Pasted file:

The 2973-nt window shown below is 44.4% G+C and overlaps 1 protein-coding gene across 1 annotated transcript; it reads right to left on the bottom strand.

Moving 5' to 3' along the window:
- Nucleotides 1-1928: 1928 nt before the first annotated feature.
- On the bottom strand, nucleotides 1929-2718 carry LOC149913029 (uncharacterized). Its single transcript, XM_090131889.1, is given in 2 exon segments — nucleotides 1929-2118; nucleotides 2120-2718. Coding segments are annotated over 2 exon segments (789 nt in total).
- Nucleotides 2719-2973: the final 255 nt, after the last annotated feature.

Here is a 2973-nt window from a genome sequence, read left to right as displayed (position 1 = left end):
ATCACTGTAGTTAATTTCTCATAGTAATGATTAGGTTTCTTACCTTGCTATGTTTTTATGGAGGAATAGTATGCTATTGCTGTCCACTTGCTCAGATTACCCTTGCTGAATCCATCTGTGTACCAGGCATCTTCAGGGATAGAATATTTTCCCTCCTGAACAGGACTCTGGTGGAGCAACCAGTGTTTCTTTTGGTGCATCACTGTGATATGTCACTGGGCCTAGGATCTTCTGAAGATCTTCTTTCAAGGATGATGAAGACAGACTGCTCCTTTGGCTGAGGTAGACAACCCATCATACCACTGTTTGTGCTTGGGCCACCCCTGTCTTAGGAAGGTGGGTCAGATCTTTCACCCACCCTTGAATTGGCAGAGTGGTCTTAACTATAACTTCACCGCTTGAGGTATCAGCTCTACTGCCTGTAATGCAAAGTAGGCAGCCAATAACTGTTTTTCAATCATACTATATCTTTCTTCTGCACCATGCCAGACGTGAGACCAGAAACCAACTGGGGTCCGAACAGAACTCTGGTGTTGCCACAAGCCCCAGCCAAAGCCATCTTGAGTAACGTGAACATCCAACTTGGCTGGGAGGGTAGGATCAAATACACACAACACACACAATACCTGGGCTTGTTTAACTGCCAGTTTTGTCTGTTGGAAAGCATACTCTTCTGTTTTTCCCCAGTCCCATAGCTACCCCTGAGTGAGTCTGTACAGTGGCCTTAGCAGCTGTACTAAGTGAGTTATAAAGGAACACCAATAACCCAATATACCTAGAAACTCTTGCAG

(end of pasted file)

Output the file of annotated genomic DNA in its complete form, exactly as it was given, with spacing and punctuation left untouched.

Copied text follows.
The 2973-nt window shown below is 44.4% G+C and overlaps 1 protein-coding gene across 1 annotated transcript; it reads right to left on the bottom strand.

Moving 5' to 3' along the window:
- Nucleotides 1-1928: 1928 nt before the first annotated feature.
- On the bottom strand, nucleotides 1929-2718 carry LOC149913029 (uncharacterized). Its single transcript, XM_090131889.1, is given in 2 exon segments — nucleotides 1929-2118; nucleotides 2120-2718. Coding segments are annotated over 2 exon segments (789 nt in total).
- Nucleotides 2719-2973: the final 255 nt, after the last annotated feature.

Here is a 2973-nt window from a genome sequence, read left to right as displayed (position 1 = left end):
ATCACTGTAGTTAATTTCTCATAGTAATGATTAGGTTTCTTACCTTGCTATGTTTTTATGGAGGAATAGTATGCTATTGCTGTCCACTTGCTCAGATTACCCTTGCTGAATCCATCTGTGTACCAGGCATCTTCAGGGATAGAATATTTTCCCTCCTGAACAGGACTCTGGTGGAGCAACCAGTGTTTCTTTTGGTGCATCACTGTGATATGTCACTGGGCCTAGGATCTTCTGAAGATCTTCTTTCAAGGATGATGAAGACAGACTGCTCCTTTGGCTGAGGTAGACAACCCATCATACCACTGTTTGTGCTTGGGCCACCCCTGTCTTAGGAAGGTGGGTCAGATCTTTCACCCACCCTTGAATTGGCAGAGTGGTCTTAACTATAACTTCACCGCTTGAGGTATCAGCTCTACTGCCTGTAATGCAAAGTAGGCAGCCAATAACTGTTTTTCAATCATACTATATCTTTCTTCTGCACCATGCCAGACGTGAGACCAGAAACCAACTGGGGTCCGAACAGAACTCTGGTGTTGCCACAAGCCCCAGCCAAAGCCATCTTGAGTAACGTGAACATCCAACTTGGCTGGGAGGGTAGGATCAAATACACACAACACACACAATACCTGGGCTTGTTTAACTGCCAGTTTTGTCTGTTGGAAAGCATACTCTTCTGTTTTTCCCCAGTCCCATAGCTACCCCTGAGTGAGTCTGTACAGTGGCCTTAGCAGCTGTACTAAGTGAGTTATAAAGGAACACCAATAACCCAATATACCTAGAAACTCTTGCAG